Assistant President of the University of Technology for Administrative Deputy, Prof. Dr. Hussein Hamid Karim
He heads a discussion committee for the doctoral thesis at the University of Baghdad
The assistant president of the University of Technology for Administrative Depty, Prof. Dr. Hussein Hamid Karim chaired a discussion committee for the doctoral thesis at the University of Baghdad for the student Zaidoun Taha Abdul Razzaq, entitled (Improving Interpretation and Vision in the Archaeological Study of Al-Akhdar Fort using Satellite Radar and Ground Penetration Radar(
The thesis aimed at improving interpretation and vision in the archaeological study of Al-Akhdar fort using radar satellites and ground penetration radar. Iraq is one of the countries that contain many important archaeological sites and manifestations of the diverse cultural heritage belonging to ancient civilizations. Many archaeological sites and cultural heritage have disappeared as a result of neglect, climatic influences and industrial interventions. In this study, two different radar sensors, the Space Synthetic Aperture Radar (SAR) and Ground Penetration Radar (GPR) were used to photograph the underground surface at different scales. SAR data was used to extract information about possible archaeological remains at the site of Oakadir, southwest of Karbala, which is considered a good and new contribution to the field of utility of archaeological sensors applied by mobile radar in space.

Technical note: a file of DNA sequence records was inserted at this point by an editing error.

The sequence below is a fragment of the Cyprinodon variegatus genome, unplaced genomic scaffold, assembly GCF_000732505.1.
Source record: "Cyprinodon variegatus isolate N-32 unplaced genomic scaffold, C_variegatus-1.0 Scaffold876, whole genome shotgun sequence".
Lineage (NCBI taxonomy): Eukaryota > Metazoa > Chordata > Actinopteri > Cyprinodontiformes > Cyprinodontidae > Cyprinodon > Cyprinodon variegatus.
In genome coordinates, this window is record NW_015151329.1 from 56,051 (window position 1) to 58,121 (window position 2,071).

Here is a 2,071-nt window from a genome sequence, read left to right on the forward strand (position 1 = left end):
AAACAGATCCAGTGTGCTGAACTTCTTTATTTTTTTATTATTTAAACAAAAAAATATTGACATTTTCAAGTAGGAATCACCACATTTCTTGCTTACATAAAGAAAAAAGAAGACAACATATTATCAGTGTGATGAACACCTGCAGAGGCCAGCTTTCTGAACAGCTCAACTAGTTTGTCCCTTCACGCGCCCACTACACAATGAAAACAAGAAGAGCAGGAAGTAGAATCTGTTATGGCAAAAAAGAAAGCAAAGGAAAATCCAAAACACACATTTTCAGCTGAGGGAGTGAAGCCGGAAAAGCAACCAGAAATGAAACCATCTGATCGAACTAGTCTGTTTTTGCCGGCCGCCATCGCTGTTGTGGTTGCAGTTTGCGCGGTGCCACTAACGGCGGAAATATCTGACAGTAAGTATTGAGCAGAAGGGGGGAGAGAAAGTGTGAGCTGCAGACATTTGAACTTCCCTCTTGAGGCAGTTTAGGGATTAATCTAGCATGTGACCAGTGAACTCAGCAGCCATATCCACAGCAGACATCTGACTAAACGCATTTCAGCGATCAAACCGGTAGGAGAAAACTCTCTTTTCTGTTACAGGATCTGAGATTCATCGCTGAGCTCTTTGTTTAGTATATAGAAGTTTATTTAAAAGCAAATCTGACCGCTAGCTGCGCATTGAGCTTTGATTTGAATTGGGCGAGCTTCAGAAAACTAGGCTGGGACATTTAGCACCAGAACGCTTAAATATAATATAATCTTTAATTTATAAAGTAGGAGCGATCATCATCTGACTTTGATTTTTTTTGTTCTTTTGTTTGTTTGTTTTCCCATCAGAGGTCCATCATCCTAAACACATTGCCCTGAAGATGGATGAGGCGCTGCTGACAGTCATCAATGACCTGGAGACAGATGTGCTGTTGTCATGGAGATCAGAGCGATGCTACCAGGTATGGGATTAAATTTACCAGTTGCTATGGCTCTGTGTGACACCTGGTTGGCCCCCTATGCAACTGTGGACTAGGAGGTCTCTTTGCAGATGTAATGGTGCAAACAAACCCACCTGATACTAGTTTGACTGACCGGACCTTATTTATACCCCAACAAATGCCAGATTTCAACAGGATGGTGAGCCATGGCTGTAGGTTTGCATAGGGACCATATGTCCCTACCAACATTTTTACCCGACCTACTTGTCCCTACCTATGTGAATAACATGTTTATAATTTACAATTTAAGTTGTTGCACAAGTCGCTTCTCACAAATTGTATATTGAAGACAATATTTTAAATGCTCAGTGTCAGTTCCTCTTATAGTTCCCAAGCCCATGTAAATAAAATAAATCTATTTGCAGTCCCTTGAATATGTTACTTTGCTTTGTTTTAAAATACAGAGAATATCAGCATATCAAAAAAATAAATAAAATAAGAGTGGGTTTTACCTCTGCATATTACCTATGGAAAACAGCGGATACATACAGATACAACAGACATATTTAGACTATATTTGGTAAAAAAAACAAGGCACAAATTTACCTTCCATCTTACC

And use the ALOS PALSAR (L-band) image to identify and detect ground anomalies due to the presence of archaeological structures close to the surface. Advanced image processing and classification was applied based on severity ranges (HH and HV) including tissue analysis by applying gray-level co-presence matrices (GLCM) and major component analysis (PCA) to filter potential archaeological sites. The results led to the identification of 15 sites, eight of which were excluded because they were not covered and clearly visible in the last high-resolution image and in field observation, appearing in the form of hills containing scattered stone remains and brick walls. Seven sites (P1, P2, P3, P4, P5, P6, and P7) were filtered as possible archaeological remains, which were completely covered with loose sand, and their areas ranged between approximately 873-3774 km2. Remains of the structures may be represented for a home or used by communities living near the castle.